The cooperative Europe works badly, but the regulating Europe works only too well.
The project of creating a unified Europe, which began in earnest a half century ago, has been a great adventure, and partly a great success. The European “civil war,” which began in the sixteenth century and went on for hundreds of years, has finally ended. Peace is firmly established within the European borders. In this respect, the founders of Europe, and especially the architects of the Franco-German reconciliation, made history. And they knew the history they were making.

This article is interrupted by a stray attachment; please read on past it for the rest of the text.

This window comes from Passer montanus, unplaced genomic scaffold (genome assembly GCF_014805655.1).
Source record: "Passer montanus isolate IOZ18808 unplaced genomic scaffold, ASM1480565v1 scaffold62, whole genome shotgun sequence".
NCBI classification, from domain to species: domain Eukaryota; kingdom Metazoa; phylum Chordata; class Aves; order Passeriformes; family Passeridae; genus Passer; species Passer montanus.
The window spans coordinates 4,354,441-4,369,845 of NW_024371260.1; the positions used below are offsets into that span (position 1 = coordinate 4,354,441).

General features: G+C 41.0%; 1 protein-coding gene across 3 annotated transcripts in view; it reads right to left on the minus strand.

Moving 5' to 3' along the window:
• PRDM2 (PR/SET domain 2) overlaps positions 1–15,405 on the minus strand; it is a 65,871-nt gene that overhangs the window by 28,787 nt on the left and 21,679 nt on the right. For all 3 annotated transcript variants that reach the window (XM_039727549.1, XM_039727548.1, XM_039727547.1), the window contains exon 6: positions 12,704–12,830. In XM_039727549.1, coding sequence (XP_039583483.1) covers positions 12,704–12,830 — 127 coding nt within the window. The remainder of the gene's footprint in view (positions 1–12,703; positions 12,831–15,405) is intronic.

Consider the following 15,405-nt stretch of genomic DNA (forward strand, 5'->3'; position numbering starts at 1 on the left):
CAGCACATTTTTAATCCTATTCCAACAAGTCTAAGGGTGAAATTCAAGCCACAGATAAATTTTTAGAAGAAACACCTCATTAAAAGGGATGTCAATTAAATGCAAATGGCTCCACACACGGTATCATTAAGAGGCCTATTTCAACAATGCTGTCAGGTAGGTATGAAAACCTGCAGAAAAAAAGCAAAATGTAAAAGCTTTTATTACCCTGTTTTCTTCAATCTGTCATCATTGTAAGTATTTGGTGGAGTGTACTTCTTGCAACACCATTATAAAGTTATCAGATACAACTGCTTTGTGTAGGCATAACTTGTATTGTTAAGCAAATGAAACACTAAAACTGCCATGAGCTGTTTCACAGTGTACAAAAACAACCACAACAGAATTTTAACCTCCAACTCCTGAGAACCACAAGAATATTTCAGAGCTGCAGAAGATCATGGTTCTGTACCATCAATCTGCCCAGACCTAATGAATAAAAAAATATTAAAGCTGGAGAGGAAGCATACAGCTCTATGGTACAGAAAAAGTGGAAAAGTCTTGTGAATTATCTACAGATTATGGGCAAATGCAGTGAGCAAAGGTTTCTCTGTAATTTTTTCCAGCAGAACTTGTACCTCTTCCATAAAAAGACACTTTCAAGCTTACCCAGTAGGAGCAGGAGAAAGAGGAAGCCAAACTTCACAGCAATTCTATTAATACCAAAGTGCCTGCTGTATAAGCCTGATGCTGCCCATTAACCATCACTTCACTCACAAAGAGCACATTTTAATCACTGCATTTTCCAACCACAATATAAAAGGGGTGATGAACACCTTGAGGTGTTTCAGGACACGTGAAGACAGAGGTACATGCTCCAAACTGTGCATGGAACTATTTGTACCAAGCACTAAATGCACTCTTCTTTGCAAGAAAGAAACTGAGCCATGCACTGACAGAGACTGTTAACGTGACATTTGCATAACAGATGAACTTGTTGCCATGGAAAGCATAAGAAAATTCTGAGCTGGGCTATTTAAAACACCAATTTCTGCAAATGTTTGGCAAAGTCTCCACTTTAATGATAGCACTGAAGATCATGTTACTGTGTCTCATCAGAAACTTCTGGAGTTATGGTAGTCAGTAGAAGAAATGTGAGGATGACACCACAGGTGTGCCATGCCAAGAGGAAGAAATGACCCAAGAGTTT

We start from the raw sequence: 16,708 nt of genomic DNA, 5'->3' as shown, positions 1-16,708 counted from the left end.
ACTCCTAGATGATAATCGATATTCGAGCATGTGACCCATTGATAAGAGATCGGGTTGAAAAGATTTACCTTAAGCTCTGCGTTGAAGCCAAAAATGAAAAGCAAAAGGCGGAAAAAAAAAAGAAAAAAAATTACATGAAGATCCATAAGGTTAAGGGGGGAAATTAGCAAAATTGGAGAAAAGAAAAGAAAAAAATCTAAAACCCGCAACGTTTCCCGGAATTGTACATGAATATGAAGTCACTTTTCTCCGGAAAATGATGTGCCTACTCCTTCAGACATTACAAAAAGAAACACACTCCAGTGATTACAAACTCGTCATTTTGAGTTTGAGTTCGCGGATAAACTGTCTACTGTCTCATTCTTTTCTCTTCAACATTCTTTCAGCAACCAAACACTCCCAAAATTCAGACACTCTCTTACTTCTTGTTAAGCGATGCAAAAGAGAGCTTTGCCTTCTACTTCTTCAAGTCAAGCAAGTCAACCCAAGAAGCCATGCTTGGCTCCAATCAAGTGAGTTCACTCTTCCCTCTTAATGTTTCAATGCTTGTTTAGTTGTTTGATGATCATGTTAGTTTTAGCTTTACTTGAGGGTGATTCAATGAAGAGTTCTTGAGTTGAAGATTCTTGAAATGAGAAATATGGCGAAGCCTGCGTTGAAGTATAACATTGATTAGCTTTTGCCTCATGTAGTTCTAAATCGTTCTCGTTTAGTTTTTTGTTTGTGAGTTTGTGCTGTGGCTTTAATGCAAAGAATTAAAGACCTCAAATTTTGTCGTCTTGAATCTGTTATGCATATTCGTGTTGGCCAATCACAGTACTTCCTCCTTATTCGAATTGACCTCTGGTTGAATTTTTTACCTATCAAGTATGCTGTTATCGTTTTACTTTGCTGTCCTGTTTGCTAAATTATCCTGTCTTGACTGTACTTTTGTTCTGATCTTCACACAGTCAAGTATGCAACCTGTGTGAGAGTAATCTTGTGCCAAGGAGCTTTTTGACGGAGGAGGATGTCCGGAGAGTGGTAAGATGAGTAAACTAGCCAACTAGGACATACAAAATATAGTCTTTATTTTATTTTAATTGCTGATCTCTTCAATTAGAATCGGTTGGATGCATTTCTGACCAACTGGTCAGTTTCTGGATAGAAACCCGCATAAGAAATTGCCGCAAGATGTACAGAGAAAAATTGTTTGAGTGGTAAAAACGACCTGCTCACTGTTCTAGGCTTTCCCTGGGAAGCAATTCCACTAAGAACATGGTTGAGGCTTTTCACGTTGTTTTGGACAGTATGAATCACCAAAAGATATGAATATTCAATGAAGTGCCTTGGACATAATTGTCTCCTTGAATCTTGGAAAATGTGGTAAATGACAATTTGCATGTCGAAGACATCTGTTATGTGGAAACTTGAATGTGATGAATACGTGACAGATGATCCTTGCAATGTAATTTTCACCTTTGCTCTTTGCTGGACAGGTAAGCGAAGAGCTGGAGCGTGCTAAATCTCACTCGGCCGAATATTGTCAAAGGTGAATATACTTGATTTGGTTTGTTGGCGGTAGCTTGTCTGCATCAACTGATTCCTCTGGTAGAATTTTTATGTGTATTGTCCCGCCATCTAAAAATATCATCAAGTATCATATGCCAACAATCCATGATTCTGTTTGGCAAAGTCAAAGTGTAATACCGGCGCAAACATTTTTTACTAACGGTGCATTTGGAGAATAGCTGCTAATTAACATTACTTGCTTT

Apart from that signal achievement, the adventure of unification gives the appearance of groping in the dark. The general reason is clear: Europe is a powerful idea, but it is also an indeterminate idea. Gradually, from about the 1970s, the procedures of unification took the place of the project. Now official Europe is thought of as a process. European issues are reduced to taking the next step. Any pause will ruin the undertaking. The obligation to walk together and the obsession with compromise prevent serious debate. The process governs.